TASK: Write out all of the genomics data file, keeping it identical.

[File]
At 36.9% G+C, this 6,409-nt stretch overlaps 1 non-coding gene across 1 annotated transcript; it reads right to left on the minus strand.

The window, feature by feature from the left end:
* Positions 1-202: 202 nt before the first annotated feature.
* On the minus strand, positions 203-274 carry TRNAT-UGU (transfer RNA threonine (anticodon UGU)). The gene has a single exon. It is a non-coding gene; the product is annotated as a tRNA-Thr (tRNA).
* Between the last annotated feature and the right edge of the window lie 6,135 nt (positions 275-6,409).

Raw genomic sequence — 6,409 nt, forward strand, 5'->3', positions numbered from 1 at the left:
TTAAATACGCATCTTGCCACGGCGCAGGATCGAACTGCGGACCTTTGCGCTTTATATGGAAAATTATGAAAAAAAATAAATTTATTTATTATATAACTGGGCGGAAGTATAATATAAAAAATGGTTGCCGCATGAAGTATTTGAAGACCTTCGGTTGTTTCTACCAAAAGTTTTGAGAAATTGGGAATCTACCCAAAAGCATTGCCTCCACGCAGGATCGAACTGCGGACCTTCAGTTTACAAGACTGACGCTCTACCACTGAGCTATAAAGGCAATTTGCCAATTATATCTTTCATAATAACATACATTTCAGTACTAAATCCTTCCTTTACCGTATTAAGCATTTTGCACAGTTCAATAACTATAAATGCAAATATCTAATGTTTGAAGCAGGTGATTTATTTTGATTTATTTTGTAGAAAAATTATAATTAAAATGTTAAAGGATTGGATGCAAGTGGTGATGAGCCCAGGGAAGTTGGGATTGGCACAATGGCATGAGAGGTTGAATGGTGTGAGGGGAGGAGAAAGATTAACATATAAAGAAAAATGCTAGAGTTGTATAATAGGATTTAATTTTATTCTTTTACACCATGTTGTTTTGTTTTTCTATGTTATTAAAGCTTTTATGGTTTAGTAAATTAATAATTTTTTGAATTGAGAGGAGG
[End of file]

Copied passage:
At 36.9% G+C, this 6,409-nt stretch overlaps 1 non-coding gene across 1 annotated transcript; it reads right to left on the minus strand.

The window, feature by feature from the left end:
* Positions 1-202: 202 nt before the first annotated feature.
* On the minus strand, positions 203-274 carry TRNAT-UGU (transfer RNA threonine (anticodon UGU)). The gene has a single exon. It is a non-coding gene; the product is annotated as a tRNA-Thr (tRNA).
* Between the last annotated feature and the right edge of the window lie 6,135 nt (positions 275-6,409).

Raw genomic sequence — 6,409 nt, forward strand, 5'->3', positions numbered from 1 at the left:
TTAAATACGCATCTTGCCACGGCGCAGGATCGAACTGCGGACCTTTGCGCTTTATATGGAAAATTATGAAAAAAAATAAATTTATTTATTATATAACTGGGCGGAAGTATAATATAAAAAATGGTTGCCGCATGAAGTATTTGAAGACCTTCGGTTGTTTCTACCAAAAGTTTTGAGAAATTGGGAATCTACCCAAAAGCATTGCCTCCACGCAGGATCGAACTGCGGACCTTCAGTTTACAAGACTGACGCTCTACCACTGAGCTATAAAGGCAATTTGCCAATTATATCTTTCATAATAACATACATTTCAGTACTAAATCCTTCCTTTACCGTATTAAGCATTTTGCACAGTTCAATAACTATAAATGCAAATATCTAATGTTTGAAGCAGGTGATTTATTTTGATTTATTTTGTAGAAAAATTATAATTAAAATGTTAAAGGATTGGATGCAAGTGGTGATGAGCCCAGGGAAGTTGGGATTGGCACAATGGCATGAGAGGTTGAATGGTGTGAGGGGAGGAGAAAGATTAACATATAAAGAAAAATGCTAGAGTTGTATAATAGGATTTAATTTTATTCTTTTACACCATGTTGTTTTGTTTTTCTATGTTATTAAAGCTTTTATGGTTTAGTAAATTAATAATTTTTTGAATTGAGAGGAGG